For over thirty years, the Colorado Gold contest for unpublished writers has given aspiring novelists the chance to get their work in front of an acquiring agent or editor while also providing feedback and encouragement for the craft of writing.

Writers enter the first 20 pages of a manuscript plus a 3 to 4 page synopsis in one of six categories. Two judges from Rocky Mountain Fiction Writers will evaluate and score each entry. The top five submissions scoring 130 points or more in each category will make the finals and will then be judged by one of the agents or editors attending the Colorado Gold Conference.

One winner will be named in each category. Winners receive $100 and a certificate. The remaining finalists receive $30 and a certificate. Winners will be announced at the Colorado Gold Writers Conference awards banquet September 6th, 2014, at the Westin Hotel in Westminster, Colorado.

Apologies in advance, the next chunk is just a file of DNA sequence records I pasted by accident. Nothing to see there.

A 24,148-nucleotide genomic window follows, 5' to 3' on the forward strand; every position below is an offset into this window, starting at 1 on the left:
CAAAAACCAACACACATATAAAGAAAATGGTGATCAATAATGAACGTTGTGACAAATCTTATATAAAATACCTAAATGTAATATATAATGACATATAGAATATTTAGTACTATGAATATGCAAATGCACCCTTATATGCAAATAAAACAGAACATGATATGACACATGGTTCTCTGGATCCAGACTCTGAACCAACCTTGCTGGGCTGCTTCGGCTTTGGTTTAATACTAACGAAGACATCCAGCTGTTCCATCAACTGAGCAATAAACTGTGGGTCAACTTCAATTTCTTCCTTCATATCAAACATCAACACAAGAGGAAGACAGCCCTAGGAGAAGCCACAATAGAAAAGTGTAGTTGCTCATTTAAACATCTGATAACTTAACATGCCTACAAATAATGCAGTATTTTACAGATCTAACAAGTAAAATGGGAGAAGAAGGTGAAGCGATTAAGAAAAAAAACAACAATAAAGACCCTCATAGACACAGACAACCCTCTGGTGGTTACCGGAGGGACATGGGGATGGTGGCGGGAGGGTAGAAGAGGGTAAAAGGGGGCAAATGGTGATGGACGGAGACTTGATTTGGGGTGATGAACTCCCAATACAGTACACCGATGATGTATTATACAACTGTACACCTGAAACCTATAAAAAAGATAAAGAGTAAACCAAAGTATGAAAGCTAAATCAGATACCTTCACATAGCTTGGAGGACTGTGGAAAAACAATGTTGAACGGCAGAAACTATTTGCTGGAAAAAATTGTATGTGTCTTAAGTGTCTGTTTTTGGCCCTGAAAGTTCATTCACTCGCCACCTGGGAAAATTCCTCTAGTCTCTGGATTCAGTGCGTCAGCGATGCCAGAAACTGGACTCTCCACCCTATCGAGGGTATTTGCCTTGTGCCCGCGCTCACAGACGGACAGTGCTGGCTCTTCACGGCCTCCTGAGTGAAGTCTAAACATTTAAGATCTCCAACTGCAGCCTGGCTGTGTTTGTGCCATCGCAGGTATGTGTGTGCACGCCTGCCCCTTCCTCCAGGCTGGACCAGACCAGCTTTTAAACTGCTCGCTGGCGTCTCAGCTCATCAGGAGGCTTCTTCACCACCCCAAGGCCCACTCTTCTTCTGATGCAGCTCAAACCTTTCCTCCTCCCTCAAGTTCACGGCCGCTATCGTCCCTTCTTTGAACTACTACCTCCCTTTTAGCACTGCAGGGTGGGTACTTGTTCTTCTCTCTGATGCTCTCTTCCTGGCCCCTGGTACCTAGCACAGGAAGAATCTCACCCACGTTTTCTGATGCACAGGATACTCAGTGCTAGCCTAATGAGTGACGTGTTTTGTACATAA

The 2014 Contest Categories are:

Action/Thriller
Mainstream
Mystery/Suspense
Romance
Speculative Fiction
Young Adult

The contest final judges have been announced. You’ll find those names on the website as well (the link is at the end of this post).

Contest Dates:

The contest is open now for submissions.
Closes June 1, 2014, 11:59 PM MST.

Entry Fee:

$30 per entry or $55 per entry to receive a critique from one of the first two judges.

By now, I’m sure you’re chomping at the bit to know how to enter. First you head over the RMFW Website and check out the Contest Page. That’s where you’ll find the links to the 2014 Official Rules and Entry Instructions.

Good luck!

RMFW Spotlight on Chris Devlin, Colorado Gold Writers Contest Chair